Ontario is cracking down on floating homes, a move that rather wittingly zeros in on those that bob along the shores of its cottage regions. More specifically, the Province is looking to amend its Public Lands Act, with the hopes of curbing the number and nature of floating structures that can be used for overnight accommodation on Ontario waterways.

According to documents from the Ministry of Natural Resources and Forestry, the province has observed an uptick in “the number and types of structures being used for overnight accommodation on Ontario’s lakes and rivers.”

“We have heard increasing concerns related to floating accommodations,” continues the Ministry. Floating accommodations -- defined as “floating structures designed principally to provide accommodation for longer stays similar to a cottage” -- have also taken on a certain ambiguity in terms of things like taxation and policing, as well as their environmental impacts.

Under the proposed amendment, floating accommodations, including float homes and barges with residential units or camping facilities, would be barred from overnight stays on "waters over Ontario’s public land." Most navigable lakes and rivers in the province would fall into that classification. The restrictions proposed, says the Ministry, “are intended to reduce the environmental and social impacts of floating accommodations.”

“None of these changes would impact a boater’s ability to navigate, including reasonable mooring or anchoring,” it goes on to stipulate. “Also, none of the proposed changes would apply to Indigenous communities or persons exercising Treaty or Aboriginal rights.”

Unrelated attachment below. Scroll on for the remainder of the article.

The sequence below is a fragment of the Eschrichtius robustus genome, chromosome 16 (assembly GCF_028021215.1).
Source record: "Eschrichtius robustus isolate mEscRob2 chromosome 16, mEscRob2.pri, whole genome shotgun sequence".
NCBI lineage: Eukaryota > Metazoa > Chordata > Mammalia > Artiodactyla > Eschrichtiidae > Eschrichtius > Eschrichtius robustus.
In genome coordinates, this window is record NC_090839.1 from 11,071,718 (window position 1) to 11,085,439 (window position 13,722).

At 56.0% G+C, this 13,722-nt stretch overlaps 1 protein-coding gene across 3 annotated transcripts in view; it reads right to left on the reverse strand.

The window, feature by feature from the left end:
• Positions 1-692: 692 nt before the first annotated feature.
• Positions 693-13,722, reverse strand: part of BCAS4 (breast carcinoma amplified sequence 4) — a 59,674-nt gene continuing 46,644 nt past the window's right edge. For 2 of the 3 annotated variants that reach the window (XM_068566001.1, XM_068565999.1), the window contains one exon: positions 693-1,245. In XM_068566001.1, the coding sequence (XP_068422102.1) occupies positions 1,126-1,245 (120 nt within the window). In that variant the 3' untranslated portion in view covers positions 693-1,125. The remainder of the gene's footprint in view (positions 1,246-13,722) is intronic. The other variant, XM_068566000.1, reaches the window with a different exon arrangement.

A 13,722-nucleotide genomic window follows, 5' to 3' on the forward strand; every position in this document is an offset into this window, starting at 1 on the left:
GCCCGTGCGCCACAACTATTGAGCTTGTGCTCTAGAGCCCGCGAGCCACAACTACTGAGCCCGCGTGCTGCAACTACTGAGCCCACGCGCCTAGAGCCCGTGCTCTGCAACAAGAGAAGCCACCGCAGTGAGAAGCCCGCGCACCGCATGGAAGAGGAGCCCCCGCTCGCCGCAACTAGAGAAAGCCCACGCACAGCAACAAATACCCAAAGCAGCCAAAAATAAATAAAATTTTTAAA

Ontario floating homes proposed restrictions - LOTB

The Georgian Bay Association (GBA) is one of the bodies vocally in support of “appropriately” regulating floating accommodations. Since March, the group has been encouraging residents to speak out in favour of the proposed changes to the Public Lands Act, saying that increased restrictions will help to “reduce the environmental and social impacts of floating accommodations,” including with respect to pollution and wastewater management.

In addition, GBA is rallying behind regulatory changes that will improve safety for those utilizing the floating units -- floating accommodations “have poor navigability and are unstable in high winds/waves,” says the group -- while paving the way for a proper taxation system to be put in place.

On the flip side, Ontario Sailing is one of the entities to voice opposition to the proposed regulation, saying in a recent post that limiting the right to anchor on most bodies of water in the province will “have a serious impact on boaters wishing to anchor while cruising” and, on a more serious note, “will effectively eliminate many ‘safe harbours’ used in bad weather.”

Given the polarized nature of the matter, whether or not the proposed regulation will be put in place remains to be seen. The province is seeking the public’s input on the matter and consultation closes at 11:59 p.m. today, April 11, 2023.

In any case, this is not the first time Ontario has prompted the public to weigh in on floating homes. Last March, the Ministry of Northern Development, Mines, Natural Resources and Forestry heard from over 400 public, Indigenous communities, municipalities, and other stakeholders about “possible future regulatory amendments related to ‘camping’ on waterways and the use of floating accommodations over Ontario’s public lands.”

At that time, grievances were aired about impacts on waterway access, water quality, wildlife, and wastewater management, as well as concerns relating to duration of use, a lack of taxation and permitting systems, and implications related to congestion, noise pollution, aesthetics, and for private property owners.

Stakeholders overwhelmingly voiced opposition to floating accommodations, expressing that "the current rules for what structures or things may be placed or used for overnight accommodation on water were too permissive."

No regulatory changes were proposed at that time, and the matter has since been transferred to the Ministry of Natural Resources and Forestry.

Real Estate News